If there’s anything top online courses have in common, it’s a great marketing strategy and a seamless website experience. These two factors ensure that potential leads face as few bumps in their customer journey as possible, like a picture not loading or having to scroll through an entire page to get directed to the registration page
These efforts are made so the traffic you gain is maximized, with most of the leads converting. We talked about small tweaks that can drastically improve subscriptions and conversions in last week’s newsletter. In this two-part series, we’ll be discussing what makes for an effective website experience.
To examine the effectiveness of landing page strategies, we first need to know the goals of website visitors–what makes them click a link, what makes them browse, and finally what makes them convert.
Hotjar provided a broad typing of website features and the actions they cause your website visitors to do. Here’s their full list:
- Drivers – what brings traffic to your website
- Barriers – what makes these visitors leave
- Hooks – what prevents them from converting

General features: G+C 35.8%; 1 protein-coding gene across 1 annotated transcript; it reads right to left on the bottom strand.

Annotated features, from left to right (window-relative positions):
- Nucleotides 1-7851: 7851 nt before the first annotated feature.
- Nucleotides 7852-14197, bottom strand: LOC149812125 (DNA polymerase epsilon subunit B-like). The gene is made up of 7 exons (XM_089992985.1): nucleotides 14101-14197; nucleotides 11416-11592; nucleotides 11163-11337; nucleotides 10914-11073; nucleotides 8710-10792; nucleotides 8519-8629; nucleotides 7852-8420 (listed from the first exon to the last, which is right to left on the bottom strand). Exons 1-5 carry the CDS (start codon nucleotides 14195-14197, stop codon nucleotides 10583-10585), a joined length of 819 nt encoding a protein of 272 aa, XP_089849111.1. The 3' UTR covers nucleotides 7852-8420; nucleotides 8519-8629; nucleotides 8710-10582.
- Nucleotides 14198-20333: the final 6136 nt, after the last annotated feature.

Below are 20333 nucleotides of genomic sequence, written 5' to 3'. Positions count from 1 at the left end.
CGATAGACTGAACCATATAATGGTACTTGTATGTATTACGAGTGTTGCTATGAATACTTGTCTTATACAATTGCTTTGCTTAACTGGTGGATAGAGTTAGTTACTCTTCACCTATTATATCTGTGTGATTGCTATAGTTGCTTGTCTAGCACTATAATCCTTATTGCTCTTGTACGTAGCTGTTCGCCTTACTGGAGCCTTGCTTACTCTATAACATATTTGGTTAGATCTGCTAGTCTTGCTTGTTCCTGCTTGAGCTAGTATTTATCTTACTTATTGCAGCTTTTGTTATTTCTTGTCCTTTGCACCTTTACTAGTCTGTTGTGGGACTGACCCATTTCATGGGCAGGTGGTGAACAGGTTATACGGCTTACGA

Landing Page Types
As the very first thing that potential customers see, landing pages help make sure web visitors stay on the page and continue exploring–with the eventual goal of conversion.
Coursera even incorporates a call to action that says “Join for Free” which prevents budget-conscious learners from dropping out of the customer journey.
For websites such as edX, Udacity, and FutureLearn, a landing page that invites viewers through their catalog of lessons can be an effective strategy especially for educational organizations that boast numerous subject offerings.
A search function is common for these top MOOCs but it can be used by niche online platforms to break down their courses’ content. They usually do it through website tiles that show different topic categories.
What the landing pages of both Udacity and Khan Academy have in common is having different buttons that link to different pages, depending on what the visitors are looking for. For Udacity, they categorize it as: “For individuals; For enterprise; For government”, while Khan Academy have buttons for: “Learners; Teachers; Parents”
By appealing to their needs, the visitors won’t lose time struggling to find the information they need and won’t be tempted to just exit the website out of frustration when their needs aren’t met.